Common Oral Concerns
How Often Do I Need To Visit The Dentist?
Plan to visit your dentist every 6 months for general cleaning and preventative check-ups. These biannual appointments are key to avoiding major dental issues and catching problems early on.
What Is Tooth Sensitivity And How Do I Prevent It?
Tooth sensitivity occurs when the enamel protecting your tooth and root thins or recedes. Tooth sensitivity can also be a sign of gum disease and tooth decay, so it’s important to talk to your dentist about it.
Switching to a desensitizing toothpaste like Sensodyne might help reduce tooth sensitivity. But
if your sensitivity continues, you may need to make a few changes to your daily routine.
How Do I Get Rid Of Bad Breath?
Brush And Floss Frequently
The most important method for staving off bad breath is to brush and floss your teeth daily.
Use A Tongue Scraper
If you suffer from bad breath, you may notice your tongue looks white. This white coating is a buildup of bacteria, food debris, and dead cells. An easy way to avoid or get rid of this sour smelling white film is to use a tongue scraper after every meal.
When cleaning your tongue, start at the back of your mouth and move forward. Make sure to clean the top and side surfaces of your tongue, not just the center. Remember, be gentle with yourself! Your tongue should never be sore or bleeding after using a tongue scraper.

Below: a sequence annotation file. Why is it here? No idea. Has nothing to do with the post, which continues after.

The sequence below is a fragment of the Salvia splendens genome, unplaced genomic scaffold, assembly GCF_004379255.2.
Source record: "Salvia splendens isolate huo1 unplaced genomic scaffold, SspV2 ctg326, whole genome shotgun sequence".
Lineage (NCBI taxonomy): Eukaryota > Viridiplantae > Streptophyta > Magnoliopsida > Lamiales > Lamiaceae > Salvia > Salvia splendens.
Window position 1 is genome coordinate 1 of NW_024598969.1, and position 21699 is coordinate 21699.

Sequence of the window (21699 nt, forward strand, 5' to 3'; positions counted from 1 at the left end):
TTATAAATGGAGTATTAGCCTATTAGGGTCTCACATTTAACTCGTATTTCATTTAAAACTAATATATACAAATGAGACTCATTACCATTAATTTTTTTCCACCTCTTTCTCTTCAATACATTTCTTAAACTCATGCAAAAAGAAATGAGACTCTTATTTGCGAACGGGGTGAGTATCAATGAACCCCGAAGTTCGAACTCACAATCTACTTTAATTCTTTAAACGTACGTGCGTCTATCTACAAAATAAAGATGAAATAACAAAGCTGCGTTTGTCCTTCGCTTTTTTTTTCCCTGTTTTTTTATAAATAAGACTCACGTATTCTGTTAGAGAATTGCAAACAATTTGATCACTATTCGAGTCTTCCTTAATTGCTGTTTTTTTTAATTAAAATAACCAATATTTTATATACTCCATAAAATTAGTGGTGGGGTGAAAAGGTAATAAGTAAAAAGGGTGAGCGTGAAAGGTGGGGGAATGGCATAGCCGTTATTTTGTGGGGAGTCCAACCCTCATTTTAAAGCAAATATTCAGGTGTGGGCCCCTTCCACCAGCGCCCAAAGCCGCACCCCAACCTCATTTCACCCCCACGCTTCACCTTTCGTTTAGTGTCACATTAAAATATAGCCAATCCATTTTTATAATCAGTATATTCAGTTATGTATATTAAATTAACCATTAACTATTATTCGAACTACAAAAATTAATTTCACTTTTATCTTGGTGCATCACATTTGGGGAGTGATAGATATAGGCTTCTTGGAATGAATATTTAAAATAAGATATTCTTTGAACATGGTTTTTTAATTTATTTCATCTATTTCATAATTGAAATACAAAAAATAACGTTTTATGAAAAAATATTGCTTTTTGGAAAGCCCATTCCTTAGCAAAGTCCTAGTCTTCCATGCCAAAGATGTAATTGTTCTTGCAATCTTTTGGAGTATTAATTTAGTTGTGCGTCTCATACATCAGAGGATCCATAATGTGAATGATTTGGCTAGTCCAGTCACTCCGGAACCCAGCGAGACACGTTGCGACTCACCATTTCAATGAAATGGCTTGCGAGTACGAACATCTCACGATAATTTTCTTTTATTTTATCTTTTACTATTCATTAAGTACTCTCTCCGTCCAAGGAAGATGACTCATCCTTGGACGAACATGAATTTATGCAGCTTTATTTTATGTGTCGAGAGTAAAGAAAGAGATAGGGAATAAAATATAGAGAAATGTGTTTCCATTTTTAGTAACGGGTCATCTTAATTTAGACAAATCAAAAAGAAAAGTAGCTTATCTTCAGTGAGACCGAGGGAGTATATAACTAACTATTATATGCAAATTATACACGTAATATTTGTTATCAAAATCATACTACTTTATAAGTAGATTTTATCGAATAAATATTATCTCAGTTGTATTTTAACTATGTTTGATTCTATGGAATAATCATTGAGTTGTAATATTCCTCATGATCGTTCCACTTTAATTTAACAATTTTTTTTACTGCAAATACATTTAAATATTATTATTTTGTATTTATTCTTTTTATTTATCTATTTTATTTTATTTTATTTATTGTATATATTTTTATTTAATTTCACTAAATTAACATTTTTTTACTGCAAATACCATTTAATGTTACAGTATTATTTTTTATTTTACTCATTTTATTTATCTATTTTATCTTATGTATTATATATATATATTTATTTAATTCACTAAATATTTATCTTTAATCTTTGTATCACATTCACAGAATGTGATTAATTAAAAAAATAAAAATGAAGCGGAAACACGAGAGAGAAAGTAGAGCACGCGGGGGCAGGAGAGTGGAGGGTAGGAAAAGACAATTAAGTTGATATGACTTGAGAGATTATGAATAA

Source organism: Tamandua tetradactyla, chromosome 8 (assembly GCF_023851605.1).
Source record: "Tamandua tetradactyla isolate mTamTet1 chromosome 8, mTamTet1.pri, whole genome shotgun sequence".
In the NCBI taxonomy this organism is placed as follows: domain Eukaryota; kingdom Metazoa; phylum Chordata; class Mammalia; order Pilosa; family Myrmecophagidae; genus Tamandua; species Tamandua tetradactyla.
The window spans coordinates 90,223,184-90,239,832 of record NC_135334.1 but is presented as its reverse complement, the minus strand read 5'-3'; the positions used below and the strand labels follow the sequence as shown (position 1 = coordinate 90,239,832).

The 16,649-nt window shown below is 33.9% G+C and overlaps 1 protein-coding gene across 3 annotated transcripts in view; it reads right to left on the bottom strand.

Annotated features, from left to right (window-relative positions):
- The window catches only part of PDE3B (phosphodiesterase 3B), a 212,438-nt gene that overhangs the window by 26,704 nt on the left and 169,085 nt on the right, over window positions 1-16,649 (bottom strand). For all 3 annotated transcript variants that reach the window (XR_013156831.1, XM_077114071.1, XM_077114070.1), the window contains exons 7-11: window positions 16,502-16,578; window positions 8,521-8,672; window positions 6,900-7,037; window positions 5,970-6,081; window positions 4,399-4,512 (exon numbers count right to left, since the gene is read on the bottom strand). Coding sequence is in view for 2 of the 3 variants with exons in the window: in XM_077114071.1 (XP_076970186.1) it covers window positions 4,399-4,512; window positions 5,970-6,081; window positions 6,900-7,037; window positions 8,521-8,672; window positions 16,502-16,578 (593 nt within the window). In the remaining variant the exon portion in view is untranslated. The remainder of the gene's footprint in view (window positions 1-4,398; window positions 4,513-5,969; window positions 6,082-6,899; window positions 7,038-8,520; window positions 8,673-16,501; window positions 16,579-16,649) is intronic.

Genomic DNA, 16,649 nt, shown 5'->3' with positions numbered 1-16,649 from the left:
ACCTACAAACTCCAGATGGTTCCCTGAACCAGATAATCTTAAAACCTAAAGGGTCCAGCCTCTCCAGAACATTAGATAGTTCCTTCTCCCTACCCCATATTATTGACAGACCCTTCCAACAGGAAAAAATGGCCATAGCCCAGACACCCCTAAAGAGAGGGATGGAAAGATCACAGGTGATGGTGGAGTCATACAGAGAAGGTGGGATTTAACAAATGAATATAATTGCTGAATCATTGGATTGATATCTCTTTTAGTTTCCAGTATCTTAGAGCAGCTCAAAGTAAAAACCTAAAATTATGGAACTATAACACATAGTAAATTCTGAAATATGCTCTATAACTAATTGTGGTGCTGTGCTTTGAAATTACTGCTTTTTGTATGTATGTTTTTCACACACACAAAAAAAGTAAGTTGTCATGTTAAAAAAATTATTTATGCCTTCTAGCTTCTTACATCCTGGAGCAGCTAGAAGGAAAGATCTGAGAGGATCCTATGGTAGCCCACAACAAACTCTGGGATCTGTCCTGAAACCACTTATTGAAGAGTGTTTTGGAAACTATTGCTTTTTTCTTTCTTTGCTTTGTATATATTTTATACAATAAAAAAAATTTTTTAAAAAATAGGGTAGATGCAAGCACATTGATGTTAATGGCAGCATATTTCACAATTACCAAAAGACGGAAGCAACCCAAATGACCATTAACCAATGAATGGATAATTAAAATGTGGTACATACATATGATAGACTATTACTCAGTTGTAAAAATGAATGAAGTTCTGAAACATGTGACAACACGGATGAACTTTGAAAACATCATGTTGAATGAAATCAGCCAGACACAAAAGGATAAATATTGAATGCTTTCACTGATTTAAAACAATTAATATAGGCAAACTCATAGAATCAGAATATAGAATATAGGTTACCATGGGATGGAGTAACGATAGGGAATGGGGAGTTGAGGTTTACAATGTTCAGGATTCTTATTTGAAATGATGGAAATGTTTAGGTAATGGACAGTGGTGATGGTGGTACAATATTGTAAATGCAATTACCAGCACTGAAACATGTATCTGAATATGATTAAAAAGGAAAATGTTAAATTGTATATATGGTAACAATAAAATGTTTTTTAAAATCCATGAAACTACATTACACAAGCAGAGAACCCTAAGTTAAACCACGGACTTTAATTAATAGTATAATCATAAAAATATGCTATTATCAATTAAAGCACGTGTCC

Drink Lots Of Water
Drinking water throughout the day is a smart practice in and of itself but is especially important for curing or avoiding bad breath.
You see, your mouth needs moisture in order to produce saliva, and a mouth without saliva is a breeding ground for odor-causing bacteria. In fact, lack of moisture is the main reasons people experience “morning breath since your mouth produces significantly less saliva while you sleep.
Some cases of bad breath are a result of gum disease or tooth decay. If your bad breath continues despite your best efforts, make an appointment with your dentist right away.
What is a Canker Sore?
Canker sores are small, painful ulcers on the inside of the mouth, tongue, lips, or throat. Multiple factors may cause canker sores, including injury to the mouth, acidic or spicy foods, vitamin deficiencies, hormones, stress, or autoimmune disorders. Canker sores are not the same thing as fever blisters (cold sores).
Is the condition contagious? Did I catch it and can I give it to anyone else?
No. This condition is not like herpes and cannot be transmitted, even if you have open sores.
To help ease the discomfort of Canker Sores, you can buy over the counter patch that you apply in your mouth.